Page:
1. Dea Kate, I think it is an excellent letter and I hope they will print it exactly as you have written it. You are a gifted writer and you have presented the reality and the problems you are dealing with. I am sure there will many parents that will appreciate your effort to educate all of us, and especially the decision makers regarding funding for these needed programs. Love, Jo

  2. Thanks, Jo — we can all hope for a sea change in the way our communities work together in the decades to come!

  3. Well done! I will watch the Trib in the coming days/weeks. I truly hope that it is printed in full as written.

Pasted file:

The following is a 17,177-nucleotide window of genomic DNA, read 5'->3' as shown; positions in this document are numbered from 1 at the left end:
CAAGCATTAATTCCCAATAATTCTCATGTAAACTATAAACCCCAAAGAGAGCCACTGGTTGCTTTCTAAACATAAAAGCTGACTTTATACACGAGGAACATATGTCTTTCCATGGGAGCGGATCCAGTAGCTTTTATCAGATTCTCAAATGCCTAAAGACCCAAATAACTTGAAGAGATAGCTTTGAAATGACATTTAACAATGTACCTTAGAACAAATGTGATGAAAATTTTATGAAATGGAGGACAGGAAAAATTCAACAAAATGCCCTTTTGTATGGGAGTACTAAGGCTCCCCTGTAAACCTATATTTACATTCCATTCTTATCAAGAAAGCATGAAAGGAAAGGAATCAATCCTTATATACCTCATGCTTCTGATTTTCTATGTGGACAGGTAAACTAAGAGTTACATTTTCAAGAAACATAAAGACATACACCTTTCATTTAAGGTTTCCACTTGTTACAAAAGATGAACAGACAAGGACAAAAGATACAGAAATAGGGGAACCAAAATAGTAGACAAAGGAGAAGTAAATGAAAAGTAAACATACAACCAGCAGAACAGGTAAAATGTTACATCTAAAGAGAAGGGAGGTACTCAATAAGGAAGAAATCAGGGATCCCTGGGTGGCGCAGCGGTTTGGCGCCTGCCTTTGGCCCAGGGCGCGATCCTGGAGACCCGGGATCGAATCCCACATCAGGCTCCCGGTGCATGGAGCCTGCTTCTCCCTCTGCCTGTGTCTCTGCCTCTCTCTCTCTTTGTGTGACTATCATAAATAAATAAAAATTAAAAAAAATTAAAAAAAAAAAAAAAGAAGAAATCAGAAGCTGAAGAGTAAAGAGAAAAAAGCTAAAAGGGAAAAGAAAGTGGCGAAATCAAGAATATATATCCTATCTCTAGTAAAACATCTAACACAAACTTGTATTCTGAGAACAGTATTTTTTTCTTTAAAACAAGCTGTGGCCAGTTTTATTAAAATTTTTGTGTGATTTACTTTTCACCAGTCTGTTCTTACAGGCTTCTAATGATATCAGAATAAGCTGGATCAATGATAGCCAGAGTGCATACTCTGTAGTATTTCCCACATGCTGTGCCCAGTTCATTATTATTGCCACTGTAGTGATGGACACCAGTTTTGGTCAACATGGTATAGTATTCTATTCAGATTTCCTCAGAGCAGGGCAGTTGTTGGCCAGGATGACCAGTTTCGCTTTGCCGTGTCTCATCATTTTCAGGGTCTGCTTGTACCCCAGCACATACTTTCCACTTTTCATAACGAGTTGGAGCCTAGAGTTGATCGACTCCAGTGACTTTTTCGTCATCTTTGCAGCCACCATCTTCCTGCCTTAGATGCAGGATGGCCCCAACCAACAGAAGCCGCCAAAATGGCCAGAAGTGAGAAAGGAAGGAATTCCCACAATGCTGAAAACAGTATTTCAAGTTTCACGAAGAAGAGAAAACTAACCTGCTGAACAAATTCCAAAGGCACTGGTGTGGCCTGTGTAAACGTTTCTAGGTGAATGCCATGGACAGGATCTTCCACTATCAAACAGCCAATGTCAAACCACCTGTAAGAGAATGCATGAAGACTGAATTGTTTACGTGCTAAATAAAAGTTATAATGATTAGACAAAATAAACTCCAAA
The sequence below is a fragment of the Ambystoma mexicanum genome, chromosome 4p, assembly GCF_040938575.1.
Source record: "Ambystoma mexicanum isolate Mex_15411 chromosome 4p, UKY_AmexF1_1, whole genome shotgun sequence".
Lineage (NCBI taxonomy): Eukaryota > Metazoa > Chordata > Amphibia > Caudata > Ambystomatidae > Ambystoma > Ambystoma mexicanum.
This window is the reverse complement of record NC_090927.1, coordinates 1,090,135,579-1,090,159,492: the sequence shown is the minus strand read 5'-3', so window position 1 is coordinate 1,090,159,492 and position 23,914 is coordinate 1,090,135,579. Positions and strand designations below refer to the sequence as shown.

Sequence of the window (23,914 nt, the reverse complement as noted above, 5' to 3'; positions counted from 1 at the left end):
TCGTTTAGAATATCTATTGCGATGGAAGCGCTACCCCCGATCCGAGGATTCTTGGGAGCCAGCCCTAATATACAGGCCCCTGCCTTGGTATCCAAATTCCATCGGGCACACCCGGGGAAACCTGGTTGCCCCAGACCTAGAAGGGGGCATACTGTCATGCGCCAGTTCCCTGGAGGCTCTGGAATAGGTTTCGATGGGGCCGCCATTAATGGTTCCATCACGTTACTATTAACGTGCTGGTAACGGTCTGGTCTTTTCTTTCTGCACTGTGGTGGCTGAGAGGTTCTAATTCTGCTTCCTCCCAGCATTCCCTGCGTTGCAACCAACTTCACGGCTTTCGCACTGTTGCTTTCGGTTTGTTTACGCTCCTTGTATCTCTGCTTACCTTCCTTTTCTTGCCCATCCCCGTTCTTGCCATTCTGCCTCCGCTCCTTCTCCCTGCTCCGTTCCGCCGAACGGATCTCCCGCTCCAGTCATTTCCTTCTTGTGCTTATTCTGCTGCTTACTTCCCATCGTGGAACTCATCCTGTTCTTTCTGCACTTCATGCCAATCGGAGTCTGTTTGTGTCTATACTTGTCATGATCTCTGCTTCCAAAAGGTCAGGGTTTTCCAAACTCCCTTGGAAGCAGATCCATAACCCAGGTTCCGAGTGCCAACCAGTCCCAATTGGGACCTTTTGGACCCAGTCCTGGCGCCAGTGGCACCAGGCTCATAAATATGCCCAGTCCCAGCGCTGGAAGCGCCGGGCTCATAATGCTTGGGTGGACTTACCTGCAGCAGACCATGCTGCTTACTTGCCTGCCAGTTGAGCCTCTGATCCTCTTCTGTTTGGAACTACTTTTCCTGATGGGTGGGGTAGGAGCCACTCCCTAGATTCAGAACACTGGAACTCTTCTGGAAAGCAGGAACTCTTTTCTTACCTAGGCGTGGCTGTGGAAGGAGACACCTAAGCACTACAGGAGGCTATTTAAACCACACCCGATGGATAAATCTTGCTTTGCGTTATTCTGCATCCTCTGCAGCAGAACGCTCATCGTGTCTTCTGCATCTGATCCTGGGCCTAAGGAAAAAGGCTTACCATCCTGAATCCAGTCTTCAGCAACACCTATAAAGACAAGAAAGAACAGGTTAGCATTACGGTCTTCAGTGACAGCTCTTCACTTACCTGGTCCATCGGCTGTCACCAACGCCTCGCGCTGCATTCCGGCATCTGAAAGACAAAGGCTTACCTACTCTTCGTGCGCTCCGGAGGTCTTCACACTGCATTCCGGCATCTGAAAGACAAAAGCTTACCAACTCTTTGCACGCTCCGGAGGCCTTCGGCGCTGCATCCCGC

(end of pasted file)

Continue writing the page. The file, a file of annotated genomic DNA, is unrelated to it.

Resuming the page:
4. Kate, Well done. My grand daughter is disabled and just 6. Her school works very hard on social skills as well as when she becomes an adult to be trained to enter the work force. She has only attended this school since November this 2014 and came to us not knowing her name, speaking or being able to interact with your peers. In just these few months she speaks much clearer, understands her pronouns, can even go bowling with peers with out conflict. I live in Delaware and whatever they are doing is working. Perhaps we as families should join together and use them as a model to bringing educations and social skills to the forefront for these soon to be productive persons so that they can have the life they deserve. I hope they print your letter and hope that we as 1 in 68 by today’s ratio start now on planning for the future of our families.